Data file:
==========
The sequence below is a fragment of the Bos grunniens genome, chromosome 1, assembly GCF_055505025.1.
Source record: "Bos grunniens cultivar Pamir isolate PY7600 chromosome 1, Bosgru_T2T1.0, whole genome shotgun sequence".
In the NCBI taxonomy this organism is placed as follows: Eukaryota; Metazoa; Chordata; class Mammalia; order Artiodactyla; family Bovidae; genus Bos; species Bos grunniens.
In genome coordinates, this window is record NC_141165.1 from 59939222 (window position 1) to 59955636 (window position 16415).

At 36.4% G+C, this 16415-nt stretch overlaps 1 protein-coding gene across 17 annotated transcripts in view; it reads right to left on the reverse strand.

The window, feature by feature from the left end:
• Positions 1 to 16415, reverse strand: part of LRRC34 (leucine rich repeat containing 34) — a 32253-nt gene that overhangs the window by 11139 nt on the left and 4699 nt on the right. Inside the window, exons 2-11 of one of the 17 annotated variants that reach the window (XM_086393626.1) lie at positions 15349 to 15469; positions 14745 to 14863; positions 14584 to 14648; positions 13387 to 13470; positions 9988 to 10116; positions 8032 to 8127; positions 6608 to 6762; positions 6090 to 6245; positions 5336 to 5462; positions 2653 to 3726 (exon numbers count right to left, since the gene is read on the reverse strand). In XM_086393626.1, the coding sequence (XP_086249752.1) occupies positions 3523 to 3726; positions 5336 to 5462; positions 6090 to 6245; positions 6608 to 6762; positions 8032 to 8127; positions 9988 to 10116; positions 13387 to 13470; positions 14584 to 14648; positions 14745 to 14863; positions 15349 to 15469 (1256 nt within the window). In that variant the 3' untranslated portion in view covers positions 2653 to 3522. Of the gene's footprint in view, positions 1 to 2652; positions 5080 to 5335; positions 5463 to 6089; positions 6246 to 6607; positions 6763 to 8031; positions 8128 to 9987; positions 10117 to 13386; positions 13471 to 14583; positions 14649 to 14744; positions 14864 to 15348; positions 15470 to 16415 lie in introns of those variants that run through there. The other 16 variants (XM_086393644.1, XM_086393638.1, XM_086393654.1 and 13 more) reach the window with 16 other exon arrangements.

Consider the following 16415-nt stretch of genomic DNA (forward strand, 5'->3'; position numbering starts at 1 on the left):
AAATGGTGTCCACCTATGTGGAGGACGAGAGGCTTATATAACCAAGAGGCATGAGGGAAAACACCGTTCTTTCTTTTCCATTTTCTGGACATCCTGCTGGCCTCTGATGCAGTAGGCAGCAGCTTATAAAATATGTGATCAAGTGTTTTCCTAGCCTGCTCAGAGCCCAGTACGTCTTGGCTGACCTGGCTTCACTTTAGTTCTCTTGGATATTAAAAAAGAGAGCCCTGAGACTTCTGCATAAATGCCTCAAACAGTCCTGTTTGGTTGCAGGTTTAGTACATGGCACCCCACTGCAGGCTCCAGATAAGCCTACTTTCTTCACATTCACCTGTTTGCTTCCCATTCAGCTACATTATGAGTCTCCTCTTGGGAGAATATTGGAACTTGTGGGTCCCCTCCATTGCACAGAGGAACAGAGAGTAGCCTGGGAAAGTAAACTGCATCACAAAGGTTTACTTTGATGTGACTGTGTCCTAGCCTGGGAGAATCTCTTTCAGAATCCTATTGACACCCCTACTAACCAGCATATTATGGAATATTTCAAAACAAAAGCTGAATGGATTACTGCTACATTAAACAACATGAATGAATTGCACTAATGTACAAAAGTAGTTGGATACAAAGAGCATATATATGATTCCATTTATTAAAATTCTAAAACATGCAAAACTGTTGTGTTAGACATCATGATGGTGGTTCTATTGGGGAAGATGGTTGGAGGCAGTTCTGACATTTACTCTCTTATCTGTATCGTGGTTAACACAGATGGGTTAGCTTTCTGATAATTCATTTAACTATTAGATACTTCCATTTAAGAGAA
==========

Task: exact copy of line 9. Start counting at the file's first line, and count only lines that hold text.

AAATGGTGTCCACCTATGTGGAGGACGAGAGGCTTATATAACCAAGAGGCATGAGGGAAAACACCGTTCTTTCTTTTCCATTTTCTGGACATCCTGCTGGCCTCTGATGCAGTAGGCAGCAGCTTATAAAATATGTGATCAAGTGTTTTCCTAGCCTGCTCAGAGCCCAGTACGTCTTGGCTGACCTGGCTTCACTTTAGTTCTCTTGGATATTAAAAAAGAGAGCCCTGAGACTTCTGCATAAATGCCTCAAACAGTCCTGTTTGGTTGCAGGTTTAGTACATGGCACCCCACTGCAGGCTCCAGATAAGCCTACTTTCTTCACATTCACCTGTTTGCTTCCCATTCAGCTACATTATGAGTCTCCTCTTGGGAGAATATTGGAACTTGTGGGTCCCCTCCATTGCACAGAGGAACAGAGAGTAGCCTGGGAAAGTAAACTGCATCACAAAGGTTTACTTTGATGTGACTGTGTCCTAGCCTGGGAGAATCTCTTTCAGAATCCTATTGACACCCCTACTAACCAGCATATTATGGAATATTTCAAAACAAAAGCTGAATGGATTACTGCTACATTAAACAACATGAATGAATTGCACTAATGTACAAAAGTAGTTGGATACAAAGAGCATATATATGATTCCATTTATTAAAATTCTAAAACATGCAAAACTGTTGTGTTAGACATCATGATGGTGGTTCTATTGGGGAAGATGGTTGGAGGCAGTTCTGACATTTACTCTCTTATCTGTATCGTGGTTAACACAGATGGGTTAGCTTTCTGATAATTCATTTAACTATTAGATACTTCCATTTAAGAGAA